Malcolm Gladwell's Book Reveals The Mistakes We Make When 'Talking To Strangers'

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In "Talking to Strangers: What We Should Know About The People We Don’t Know," journalist and author Malcolm Gladwell details stories of miscommunication that ended in tragedy. (Robin Lubbock/WBUR)
In "Talking to Strangers: What We Should Know About The People We Don’t Know," journalist and author Malcolm Gladwell details stories of miscommunication that ended in tragedy. (Robin Lubbock/WBUR)

Editor's note: We rebroadcast this segment on Oct. 11, 2021. Listen here.

Bestselling author Malcolm Gladwell (@Gladwell) likes to take a fresh look at things we assume we know about.

His books “The Blink” and “The Tipping Point” explored how little things can have a big effect on how we make decisions. In his new book, “Talking to Strangers: What We Should Know About the People We Don’t Know,” Gladwell dissects the assumptions we make when we talk to strangers.

For example, people often think if someone is shifting, that suggests they’re lying. Well, research shows this isn’t true, Gladwell says.

Or if someone doesn’t show remorse for a crime, they are probably lying. But Gladwell reminds us that Amanda Knox was cleared of murder in Italy, a charge that he says was leveled against her because she didn’t act the way strangers thought she should.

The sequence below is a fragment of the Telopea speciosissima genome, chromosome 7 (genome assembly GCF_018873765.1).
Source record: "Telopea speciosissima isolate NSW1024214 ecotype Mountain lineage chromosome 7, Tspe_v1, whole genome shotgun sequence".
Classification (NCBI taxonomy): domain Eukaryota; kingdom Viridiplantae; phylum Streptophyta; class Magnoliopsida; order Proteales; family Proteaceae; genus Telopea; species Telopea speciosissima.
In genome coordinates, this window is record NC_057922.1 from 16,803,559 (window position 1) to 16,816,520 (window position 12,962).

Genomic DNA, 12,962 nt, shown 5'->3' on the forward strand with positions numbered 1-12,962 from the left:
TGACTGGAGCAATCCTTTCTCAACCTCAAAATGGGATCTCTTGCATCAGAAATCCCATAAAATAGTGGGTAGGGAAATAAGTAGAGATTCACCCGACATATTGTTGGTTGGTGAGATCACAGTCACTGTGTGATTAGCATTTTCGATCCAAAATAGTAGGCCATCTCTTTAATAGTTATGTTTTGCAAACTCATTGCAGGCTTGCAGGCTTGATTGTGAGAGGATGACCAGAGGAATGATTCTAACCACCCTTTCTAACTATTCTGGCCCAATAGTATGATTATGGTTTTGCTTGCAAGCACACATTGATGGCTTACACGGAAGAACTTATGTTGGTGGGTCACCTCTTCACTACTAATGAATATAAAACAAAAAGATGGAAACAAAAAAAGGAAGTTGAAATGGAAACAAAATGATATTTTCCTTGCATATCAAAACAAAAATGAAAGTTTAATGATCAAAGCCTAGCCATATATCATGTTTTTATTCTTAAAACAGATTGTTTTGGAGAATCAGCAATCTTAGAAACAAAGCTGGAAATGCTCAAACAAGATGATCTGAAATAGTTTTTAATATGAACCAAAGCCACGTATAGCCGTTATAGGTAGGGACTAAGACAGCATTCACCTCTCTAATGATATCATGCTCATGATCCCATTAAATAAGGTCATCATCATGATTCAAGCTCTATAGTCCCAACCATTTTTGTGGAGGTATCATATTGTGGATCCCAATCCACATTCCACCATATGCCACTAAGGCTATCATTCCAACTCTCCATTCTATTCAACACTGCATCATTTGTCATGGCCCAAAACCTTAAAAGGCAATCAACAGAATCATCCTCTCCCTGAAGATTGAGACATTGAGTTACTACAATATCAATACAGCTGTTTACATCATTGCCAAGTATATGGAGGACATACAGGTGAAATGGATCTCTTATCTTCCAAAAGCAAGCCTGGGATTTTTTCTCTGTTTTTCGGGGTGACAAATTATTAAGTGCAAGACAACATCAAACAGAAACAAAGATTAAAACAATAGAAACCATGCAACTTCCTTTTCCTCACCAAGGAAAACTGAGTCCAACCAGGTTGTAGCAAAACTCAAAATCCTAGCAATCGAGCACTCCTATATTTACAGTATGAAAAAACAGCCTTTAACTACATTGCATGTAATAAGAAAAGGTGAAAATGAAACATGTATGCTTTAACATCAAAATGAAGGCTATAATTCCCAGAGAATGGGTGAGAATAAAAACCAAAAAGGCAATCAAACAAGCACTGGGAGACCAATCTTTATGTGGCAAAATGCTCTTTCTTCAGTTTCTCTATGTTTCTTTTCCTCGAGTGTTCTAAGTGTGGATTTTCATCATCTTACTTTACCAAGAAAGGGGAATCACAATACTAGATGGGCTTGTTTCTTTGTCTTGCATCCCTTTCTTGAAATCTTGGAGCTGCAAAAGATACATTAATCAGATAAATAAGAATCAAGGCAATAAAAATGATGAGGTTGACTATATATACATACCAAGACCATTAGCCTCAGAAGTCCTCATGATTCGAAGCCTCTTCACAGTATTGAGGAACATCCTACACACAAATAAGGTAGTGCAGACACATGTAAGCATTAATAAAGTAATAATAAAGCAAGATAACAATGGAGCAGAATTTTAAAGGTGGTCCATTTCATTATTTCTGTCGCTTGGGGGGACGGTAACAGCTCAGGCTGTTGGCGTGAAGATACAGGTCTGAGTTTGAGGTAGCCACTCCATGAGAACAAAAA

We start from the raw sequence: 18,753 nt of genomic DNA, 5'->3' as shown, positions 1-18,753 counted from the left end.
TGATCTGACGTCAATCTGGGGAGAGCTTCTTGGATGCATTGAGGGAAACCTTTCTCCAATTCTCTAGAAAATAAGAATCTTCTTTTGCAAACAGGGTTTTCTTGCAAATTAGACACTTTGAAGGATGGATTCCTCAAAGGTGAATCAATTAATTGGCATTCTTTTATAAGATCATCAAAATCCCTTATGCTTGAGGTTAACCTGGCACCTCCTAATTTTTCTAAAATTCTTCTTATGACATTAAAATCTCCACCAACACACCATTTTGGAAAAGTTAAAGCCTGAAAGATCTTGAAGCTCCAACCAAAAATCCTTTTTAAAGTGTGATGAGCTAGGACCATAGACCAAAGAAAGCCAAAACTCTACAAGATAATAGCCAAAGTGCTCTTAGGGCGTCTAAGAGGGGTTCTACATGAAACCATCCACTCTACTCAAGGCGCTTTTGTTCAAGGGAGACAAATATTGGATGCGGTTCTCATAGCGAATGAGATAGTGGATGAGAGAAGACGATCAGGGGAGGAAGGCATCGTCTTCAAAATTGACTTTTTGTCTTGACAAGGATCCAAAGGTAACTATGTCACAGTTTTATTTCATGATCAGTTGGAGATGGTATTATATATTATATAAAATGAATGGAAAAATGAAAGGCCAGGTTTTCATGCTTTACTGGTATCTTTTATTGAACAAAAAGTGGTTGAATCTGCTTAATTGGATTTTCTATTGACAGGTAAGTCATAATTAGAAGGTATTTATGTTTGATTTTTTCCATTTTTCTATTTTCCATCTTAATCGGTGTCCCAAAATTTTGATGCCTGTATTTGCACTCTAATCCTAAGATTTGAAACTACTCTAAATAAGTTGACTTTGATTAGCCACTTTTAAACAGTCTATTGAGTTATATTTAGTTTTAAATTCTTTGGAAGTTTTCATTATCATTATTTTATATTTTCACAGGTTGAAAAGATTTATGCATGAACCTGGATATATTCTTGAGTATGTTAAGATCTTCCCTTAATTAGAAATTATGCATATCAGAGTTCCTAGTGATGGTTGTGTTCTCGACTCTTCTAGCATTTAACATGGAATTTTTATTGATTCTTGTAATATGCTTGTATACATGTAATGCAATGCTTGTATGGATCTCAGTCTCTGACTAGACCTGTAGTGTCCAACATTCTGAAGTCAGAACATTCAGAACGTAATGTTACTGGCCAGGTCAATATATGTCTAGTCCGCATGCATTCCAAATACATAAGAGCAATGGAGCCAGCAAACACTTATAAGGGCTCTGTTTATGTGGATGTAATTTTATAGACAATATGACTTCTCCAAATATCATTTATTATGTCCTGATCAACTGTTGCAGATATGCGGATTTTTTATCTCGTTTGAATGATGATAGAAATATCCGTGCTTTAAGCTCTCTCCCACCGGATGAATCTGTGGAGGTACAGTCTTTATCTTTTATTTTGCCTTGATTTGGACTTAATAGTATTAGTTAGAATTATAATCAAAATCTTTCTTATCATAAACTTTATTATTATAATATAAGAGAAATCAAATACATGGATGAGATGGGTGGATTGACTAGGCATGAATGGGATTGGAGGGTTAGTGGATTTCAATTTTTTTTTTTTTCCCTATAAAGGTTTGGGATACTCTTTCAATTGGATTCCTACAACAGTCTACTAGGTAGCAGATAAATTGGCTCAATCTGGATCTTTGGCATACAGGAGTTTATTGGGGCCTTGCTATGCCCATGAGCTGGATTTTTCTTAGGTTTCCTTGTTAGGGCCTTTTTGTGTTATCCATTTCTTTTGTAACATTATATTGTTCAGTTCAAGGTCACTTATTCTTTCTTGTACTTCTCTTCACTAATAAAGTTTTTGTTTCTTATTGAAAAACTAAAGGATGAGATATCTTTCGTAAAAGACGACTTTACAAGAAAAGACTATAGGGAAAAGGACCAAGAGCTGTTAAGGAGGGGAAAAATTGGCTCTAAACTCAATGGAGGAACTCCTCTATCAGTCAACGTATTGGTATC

We often view strangers as simple to understand, Gladwell says, but we ourselves are complicated and nuanced.

“When it comes to judgments about our own character and behavior, we are willing to entertain all manner of complexity,” he says. “And suddenly, when it comes to making those same judgments about others, we are depressingly simplistic.”

This is what happens when we believe deceitful people are telling us the truth, Gladwell says.

We shouldn’t judge ourselves for trying to see the good in people because society wouldn’t function if we were constantly doubting each other.

“The book is built in part on the ideas of a really brilliant psychologist named Tim Levine and he says that occasional deception is the price of civil society,” Gladwell says. “That is we shouldn't be so quick to condemn ourselves or others when we're victims of deception. We should instead understand that that's just the unavoidable side effect of something really important about human nature.”

Interview Highlights

On his profile of Ana Montes, who was a double agent for Cuba that no one suspected

“When you realize that even an agency like, for example the CIA, which is presumably one of the most sophisticated group of people around and who have devoted enormous amounts of attention and energy and resources to the detection and uncovering of spies, when you realize that they are so easily duped, then you understand kind of what we're up against as human beings. There are many things, many conclusions one can draw from that. One is it raises the question of why we bother spying. If it's impossible to detect spies, shouldn't we just get out of the business of spying ⁠— and that's actually a very, very serious point. But the larger point is that we have to, I think, come to grips as human beings, and this is one of the arguments in the book, with our fundamental weaknesses when it comes to making sense of strangers. We cannot swagger into our confrontations with strangers with the confidence that we can make sense of them in the moment. There just is no evidence that we are good at that task.”

On why it is so difficult to read people’s emotions